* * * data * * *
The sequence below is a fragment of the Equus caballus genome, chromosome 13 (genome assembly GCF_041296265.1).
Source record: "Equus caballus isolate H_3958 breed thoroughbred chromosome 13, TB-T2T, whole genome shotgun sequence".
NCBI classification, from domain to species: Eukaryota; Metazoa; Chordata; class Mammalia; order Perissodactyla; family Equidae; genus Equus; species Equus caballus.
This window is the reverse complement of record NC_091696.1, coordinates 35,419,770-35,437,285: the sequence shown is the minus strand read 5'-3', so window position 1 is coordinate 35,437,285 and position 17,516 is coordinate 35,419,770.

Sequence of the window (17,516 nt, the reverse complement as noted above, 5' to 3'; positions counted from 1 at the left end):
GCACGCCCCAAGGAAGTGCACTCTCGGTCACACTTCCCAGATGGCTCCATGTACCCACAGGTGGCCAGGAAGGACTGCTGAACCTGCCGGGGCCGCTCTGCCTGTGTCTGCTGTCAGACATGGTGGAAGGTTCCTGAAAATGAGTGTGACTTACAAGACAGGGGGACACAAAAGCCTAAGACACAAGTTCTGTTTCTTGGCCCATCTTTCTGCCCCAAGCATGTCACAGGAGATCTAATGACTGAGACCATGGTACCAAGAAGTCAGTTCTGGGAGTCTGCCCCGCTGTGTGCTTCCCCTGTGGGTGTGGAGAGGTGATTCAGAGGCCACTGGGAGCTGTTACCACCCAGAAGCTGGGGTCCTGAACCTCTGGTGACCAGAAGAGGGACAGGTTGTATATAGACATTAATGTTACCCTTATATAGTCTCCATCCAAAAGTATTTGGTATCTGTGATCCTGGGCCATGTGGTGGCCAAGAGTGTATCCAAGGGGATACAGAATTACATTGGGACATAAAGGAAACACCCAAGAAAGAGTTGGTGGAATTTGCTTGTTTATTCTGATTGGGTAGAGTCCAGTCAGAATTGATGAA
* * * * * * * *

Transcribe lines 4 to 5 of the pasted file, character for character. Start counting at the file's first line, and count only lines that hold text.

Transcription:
This window is the reverse complement of record NC_091696.1, coordinates 35,419,770-35,437,285: the sequence shown is the minus strand read 5'-3', so window position 1 is coordinate 35,437,285 and position 17,516 is coordinate 35,419,770.

Sequence of the window (17,516 nt, the reverse complement as noted above, 5' to 3'; positions counted from 1 at the left end):